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'North Korea keeping up work on missiles, capable of reaching US'

North Korea test launches an intercontinental ballistic missile Hwasong-14 in 2017. (photo via Reuters)

An American think tank says North Korea has expanded a missile base near its border with China that would possibly be one of the sites to deploy intercontinental ballistic missiles (ICBM) capable of reaching the United States.

An analysis by the Middlebury Institute of International Studies at Monterey in California said on Thursday that recent satellite imagery shows activities at the Yeongjeo-dong missile base.

The border site, which is near North Korea’s mountainous central border with China, “has long been a concern to US and South Korean officials because of its unique location,” the report said.

“Satellite images (one of the seen below) show that the base remains active. Moreover, in the past year North Korea has significantly expanded a nearby facility that appears to be another missile base,” said the Middlebury Institute report.

Jeffrey Lewis and David Schmerler from the Middlebury Institute said that the geographic locations of Yeongjeo-dong and the nearby site make them “strong candidate for the deployment of future missiles that can strike the United States.”

“The base is located in the interior of North Korea, backed up against the Chinese border,” the two added.

Lewis told CNN that Pyongyang continued construction work on the previously unidentified site “even after the Singapore Summit" between North Korean leader Kim Jong-un and US President Donald Trump in June.

"Whatever Kim says about his desire for denuclearization, North Korea continues to produce and deploy nuclear armed missiles,” he said.

Asked by CNN about the recent report, Pentagon spokesperson Chris Logan said, “We watch North Korea very closely. We continue to support the diplomatic process. We will not discuss matters of intelligence.”

A  South Korean military spokesman Roh Jae-cheon said on Thursday that the border missile site “is one of the important locations in North Korea our military is monitoring in cooperation with the United States. He, however, declined to provide further details.

In their June summit in Singapore, Trump and Kim agreed to work toward denuclearization, but that agreement, made in a written document, was broadly-worded.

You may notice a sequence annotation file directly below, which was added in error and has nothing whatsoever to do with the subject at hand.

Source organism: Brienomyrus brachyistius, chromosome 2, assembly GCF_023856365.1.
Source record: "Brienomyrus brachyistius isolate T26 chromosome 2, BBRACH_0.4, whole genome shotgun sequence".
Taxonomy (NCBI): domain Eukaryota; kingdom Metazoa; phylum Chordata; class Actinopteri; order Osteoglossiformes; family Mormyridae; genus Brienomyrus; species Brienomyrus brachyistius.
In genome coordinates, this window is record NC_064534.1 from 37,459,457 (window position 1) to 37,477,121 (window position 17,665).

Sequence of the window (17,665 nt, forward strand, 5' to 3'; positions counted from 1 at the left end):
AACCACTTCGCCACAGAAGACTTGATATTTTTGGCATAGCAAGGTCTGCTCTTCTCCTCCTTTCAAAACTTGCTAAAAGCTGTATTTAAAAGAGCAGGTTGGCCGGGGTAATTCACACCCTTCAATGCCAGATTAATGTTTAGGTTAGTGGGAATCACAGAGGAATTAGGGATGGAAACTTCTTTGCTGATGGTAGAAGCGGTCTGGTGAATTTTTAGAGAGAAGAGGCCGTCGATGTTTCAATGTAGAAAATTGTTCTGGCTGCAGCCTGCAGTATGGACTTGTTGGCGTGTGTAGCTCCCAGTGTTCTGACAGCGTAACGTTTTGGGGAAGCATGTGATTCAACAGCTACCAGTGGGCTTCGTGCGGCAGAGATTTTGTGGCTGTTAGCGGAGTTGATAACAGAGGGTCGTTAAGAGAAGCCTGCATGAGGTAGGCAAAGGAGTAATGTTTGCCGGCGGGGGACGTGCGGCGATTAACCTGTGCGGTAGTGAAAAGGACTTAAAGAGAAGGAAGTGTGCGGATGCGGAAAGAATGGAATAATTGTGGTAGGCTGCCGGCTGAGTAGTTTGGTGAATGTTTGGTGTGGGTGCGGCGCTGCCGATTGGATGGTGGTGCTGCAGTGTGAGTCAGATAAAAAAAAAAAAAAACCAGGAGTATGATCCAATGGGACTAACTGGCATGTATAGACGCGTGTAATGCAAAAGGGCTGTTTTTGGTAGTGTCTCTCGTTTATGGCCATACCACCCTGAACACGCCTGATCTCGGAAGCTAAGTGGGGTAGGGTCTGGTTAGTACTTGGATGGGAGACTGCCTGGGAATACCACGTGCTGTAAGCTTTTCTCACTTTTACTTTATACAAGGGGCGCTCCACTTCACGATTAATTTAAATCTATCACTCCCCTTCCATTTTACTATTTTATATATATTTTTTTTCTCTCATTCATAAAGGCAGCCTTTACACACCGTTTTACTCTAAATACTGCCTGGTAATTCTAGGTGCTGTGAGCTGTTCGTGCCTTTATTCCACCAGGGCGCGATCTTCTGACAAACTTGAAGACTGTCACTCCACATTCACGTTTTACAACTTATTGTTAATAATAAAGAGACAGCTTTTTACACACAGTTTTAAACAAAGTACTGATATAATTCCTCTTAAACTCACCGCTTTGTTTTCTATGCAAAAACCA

Still, the North has suspended missile and nuclear testing, demolished at least one nuclear test site, and agreed to allow international inspectors into a missile engine test facility and another nuclear testing site.

North Korean authorities have complained about continued US and UN sanctions, calling them a “source of mistrust.” They have also denounced what they have called the US “gangster-like behavior”.

Pyongyang says Washington has betrayed the spirit of the June’s summit by making unilateral demands on the complete, verifiable and irreversible denuclearization, while keeping the sanctions in place.

Last month, South Korea dismissed a report by The Washington-based Center for Strategic and International Studies (CSIS) that said it had identified at least 13 of an estimated 20 undeclared missile operating bases in North Korea.

South Korea to buy US-built ship-to-air missiles

Meanwhile, Seoul's arms buying agency said that the government plans to purchase dozens of US-built ship-to-air missiles, in an order worth about $300 million.

An official of South Korea's Defense Acquisition Program Administration (DAPA) said on condition of anonymity that there would be "dozens,” with the total order valued at about 340 billion won ($304 million).

Citing security concerns, the official declined to state the number of missiles.

Since 2013, South Korea has bought Standard Missile-2s, developed by Raytheon Co, in installments to equip three Aegis destroyers preparing to be deployed in the mid-2020s.

North Korea gearing up for Xi visit

The North is preparing to host a new round of summit between Kim and Chinese Prime Minister Xi Jinping in Pyongyang.

North Korea’s Foreign Minister Ri Yong Ho arrived in China on Thursday for the start of a three-day official visit.

Ri met his with Chinese counterpart Wang Yi in the capital Beijing on Friday.

Chinese President Xi Jinping (L) and North Korean leader Kim Jong Un, walk together during a welcoming ceremony for Kim at the Great Hall of the People in the capital Beijing, on June 19, 2018. (Photo via AP)

The Chinese Foreign Ministry said in a statement that they expected Ri and Wang to have a "deep exchange of views" on China-North Korea relations, the situation on the Korean peninsula and other issues of mutual concerns during their meeting.

It is also said Ri’s visit would include the subject of a summit between Xi and Kim. If confirmed, it would be the first visit of a Chinese president to North Korea in more than 13 years.

China, North Korea’s most important economic and diplomatic ally, has improved ties with Pyongyang in the last year.

North Korea has firmly defended its nuclear and missile programs as a deterrent against the hostile policies of the US and its regional allies, including Japan.

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